“The early decisions in this case by District Court Judge Lucy Koh cast an ominous shadow over Samsung’s prospects,” Charles Babcock reports for Informationweek. “Before the jury was seated, Koh had ruled in favor of an Apple request for a preliminary injunction against further sales of Samsung tablets, agreeing that Apple might be irreparably harmed if it had to wait for the outcome of the trial. The burden of proof needed to be strong for the judge to take such a stance, but she did, saying that Samsung’s Galaxy Tab 10.1 is ‘virtually indistinguishable’ from Apple’s iPad in her ruling June 26. At the preliminary hearing last October, she stated that the Tab 10.1 ‘looks virtually identical’ to the iPad.”
Babcock reports, “Those are damning words in design patent litigation. In theory, a charge of copying can be upheld with only ‘substantial similarity,’ said Christopher Carani, chairman of the American Bar Association’s design rights committee and former chair of the American Intellectual Property Law Association committee on industrial design, in an interview. ‘Judge Koh appears to be of the mindset that the accused Samsung tablet easily meets the ‘substantially the same’ infringement standard — so much so that the facts lead to one and only one conclusion — infringement,’ Carani said.”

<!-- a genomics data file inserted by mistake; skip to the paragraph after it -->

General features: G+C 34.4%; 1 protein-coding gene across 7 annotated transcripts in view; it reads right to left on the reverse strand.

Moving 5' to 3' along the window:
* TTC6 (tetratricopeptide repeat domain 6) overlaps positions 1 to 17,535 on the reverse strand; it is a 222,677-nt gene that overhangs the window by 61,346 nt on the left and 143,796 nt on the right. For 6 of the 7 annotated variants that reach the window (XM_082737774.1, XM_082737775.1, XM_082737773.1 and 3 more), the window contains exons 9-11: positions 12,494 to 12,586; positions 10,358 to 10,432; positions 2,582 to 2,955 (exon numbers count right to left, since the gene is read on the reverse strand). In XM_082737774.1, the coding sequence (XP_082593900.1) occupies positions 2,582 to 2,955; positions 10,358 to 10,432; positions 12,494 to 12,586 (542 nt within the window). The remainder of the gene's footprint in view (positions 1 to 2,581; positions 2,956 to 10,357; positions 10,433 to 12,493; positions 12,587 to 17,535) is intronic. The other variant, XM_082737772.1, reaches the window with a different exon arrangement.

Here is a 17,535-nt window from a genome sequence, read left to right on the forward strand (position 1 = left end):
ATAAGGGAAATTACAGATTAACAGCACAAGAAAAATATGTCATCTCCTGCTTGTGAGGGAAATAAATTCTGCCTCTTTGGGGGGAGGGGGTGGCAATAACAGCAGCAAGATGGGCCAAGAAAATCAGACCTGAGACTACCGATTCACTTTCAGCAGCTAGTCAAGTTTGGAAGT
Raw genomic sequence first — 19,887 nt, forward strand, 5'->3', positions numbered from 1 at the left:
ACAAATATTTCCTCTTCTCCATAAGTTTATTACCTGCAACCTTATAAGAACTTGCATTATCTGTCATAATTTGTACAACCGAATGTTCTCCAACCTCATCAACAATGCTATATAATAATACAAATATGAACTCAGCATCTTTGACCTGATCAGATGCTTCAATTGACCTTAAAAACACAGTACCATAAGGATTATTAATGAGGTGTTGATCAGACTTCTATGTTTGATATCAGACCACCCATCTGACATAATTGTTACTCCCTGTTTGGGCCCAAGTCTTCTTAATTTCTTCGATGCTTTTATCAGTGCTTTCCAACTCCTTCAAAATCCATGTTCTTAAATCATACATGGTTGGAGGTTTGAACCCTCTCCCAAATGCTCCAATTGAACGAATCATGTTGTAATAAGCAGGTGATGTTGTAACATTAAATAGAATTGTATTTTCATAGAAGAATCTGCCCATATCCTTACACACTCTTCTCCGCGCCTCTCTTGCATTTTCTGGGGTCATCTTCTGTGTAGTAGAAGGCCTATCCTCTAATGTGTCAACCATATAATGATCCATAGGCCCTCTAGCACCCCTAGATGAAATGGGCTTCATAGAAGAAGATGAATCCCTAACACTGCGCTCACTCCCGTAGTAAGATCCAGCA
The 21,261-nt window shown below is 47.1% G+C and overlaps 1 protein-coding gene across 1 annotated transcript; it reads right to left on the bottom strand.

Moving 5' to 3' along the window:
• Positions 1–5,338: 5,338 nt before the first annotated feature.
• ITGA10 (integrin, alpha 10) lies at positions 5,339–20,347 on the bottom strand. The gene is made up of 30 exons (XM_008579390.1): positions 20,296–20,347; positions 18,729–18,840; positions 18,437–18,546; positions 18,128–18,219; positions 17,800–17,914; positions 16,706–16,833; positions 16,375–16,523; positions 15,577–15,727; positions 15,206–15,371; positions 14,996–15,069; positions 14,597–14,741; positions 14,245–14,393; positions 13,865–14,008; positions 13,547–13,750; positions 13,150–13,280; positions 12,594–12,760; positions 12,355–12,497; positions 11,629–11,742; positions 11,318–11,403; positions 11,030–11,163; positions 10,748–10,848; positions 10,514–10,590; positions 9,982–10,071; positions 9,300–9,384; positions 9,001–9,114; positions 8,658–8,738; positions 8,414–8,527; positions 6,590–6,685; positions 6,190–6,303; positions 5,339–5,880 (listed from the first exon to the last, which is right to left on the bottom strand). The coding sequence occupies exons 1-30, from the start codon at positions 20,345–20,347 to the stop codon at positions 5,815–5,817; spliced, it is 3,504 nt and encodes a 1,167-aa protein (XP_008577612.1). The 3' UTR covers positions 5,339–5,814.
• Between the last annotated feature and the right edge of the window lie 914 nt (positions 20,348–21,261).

“‘The handwriting is on the wall’ as to the outcome of the case, as far as tablet design patents are concerned, Carani said. How much of this spills over to infringement charges on the iPhone is not clear, but an open-and-shut case against Samsung’s tablet would not portend well for that additional portion of the case, he said,” Babcock reports.
Read more in the full article here.
MacDailyNews Take: Time to pay the piper finally drawing near for the slavish copiers?
[Thanks to MacDailyNews Reader “Edward W.” for the heads up.]